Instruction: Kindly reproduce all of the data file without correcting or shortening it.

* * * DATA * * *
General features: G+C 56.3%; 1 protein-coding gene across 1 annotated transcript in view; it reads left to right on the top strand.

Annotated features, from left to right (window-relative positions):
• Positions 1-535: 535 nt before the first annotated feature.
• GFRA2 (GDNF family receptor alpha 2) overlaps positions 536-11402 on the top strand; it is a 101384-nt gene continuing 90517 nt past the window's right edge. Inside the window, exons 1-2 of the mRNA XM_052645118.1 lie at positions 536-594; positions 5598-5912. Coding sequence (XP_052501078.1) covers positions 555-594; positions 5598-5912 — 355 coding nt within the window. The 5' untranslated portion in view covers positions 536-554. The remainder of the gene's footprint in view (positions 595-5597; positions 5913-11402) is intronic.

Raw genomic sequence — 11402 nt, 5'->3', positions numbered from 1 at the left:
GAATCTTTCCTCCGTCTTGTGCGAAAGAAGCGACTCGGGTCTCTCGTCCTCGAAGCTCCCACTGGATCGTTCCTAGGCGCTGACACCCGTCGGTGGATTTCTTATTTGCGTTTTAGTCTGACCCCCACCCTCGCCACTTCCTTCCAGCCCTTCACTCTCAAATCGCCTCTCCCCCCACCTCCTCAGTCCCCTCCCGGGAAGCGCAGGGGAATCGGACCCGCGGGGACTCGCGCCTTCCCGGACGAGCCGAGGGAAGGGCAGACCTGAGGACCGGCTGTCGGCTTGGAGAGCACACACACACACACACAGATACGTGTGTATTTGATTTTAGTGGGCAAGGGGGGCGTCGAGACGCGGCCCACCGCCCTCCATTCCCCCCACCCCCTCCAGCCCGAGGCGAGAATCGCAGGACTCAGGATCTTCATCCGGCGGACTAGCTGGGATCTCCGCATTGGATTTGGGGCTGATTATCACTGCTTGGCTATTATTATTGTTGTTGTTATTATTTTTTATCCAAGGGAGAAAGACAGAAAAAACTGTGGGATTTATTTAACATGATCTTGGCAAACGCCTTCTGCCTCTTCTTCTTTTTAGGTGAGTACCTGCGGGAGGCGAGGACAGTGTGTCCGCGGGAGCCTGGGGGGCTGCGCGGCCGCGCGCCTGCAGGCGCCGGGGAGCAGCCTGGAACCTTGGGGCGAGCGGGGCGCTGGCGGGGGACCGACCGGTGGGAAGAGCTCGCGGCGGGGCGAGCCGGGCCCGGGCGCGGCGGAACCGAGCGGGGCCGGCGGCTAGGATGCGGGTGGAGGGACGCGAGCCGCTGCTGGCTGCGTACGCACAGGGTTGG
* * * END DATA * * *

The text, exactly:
General features: G+C 56.3%; 1 protein-coding gene across 1 annotated transcript in view; it reads left to right on the top strand.

Annotated features, from left to right (window-relative positions):
• Positions 1-535: 535 nt before the first annotated feature.
• GFRA2 (GDNF family receptor alpha 2) overlaps positions 536-11402 on the top strand; it is a 101384-nt gene continuing 90517 nt past the window's right edge. Inside the window, exons 1-2 of the mRNA XM_052645118.1 lie at positions 536-594; positions 5598-5912. Coding sequence (XP_052501078.1) covers positions 555-594; positions 5598-5912 — 355 coding nt within the window. The 5' untranslated portion in view covers positions 536-554. The remainder of the gene's footprint in view (positions 595-5597; positions 5913-11402) is intronic.

Raw genomic sequence — 11402 nt, 5'->3', positions numbered from 1 at the left:
GAATCTTTCCTCCGTCTTGTGCGAAAGAAGCGACTCGGGTCTCTCGTCCTCGAAGCTCCCACTGGATCGTTCCTAGGCGCTGACACCCGTCGGTGGATTTCTTATTTGCGTTTTAGTCTGACCCCCACCCTCGCCACTTCCTTCCAGCCCTTCACTCTCAAATCGCCTCTCCCCCCACCTCCTCAGTCCCCTCCCGGGAAGCGCAGGGGAATCGGACCCGCGGGGACTCGCGCCTTCCCGGACGAGCCGAGGGAAGGGCAGACCTGAGGACCGGCTGTCGGCTTGGAGAGCACACACACACACACACAGATACGTGTGTATTTGATTTTAGTGGGCAAGGGGGGCGTCGAGACGCGGCCCACCGCCCTCCATTCCCCCCACCCCCTCCAGCCCGAGGCGAGAATCGCAGGACTCAGGATCTTCATCCGGCGGACTAGCTGGGATCTCCGCATTGGATTTGGGGCTGATTATCACTGCTTGGCTATTATTATTGTTGTTGTTATTATTTTTTATCCAAGGGAGAAAGACAGAAAAAACTGTGGGATTTATTTAACATGATCTTGGCAAACGCCTTCTGCCTCTTCTTCTTTTTAGGTGAGTACCTGCGGGAGGCGAGGACAGTGTGTCCGCGGGAGCCTGGGGGGCTGCGCGGCCGCGCGCCTGCAGGCGCCGGGGAGCAGCCTGGAACCTTGGGGCGAGCGGGGCGCTGGCGGGGGACCGACCGGTGGGAAGAGCTCGCGGCGGGGCGAGCCGGGCCCGGGCGCGGCGGAACCGAGCGGGGCCGGCGGCTAGGATGCGGGTGGAGGGACGCGAGCCGCTGCTGGCTGCGTACGCACAGGGTTGG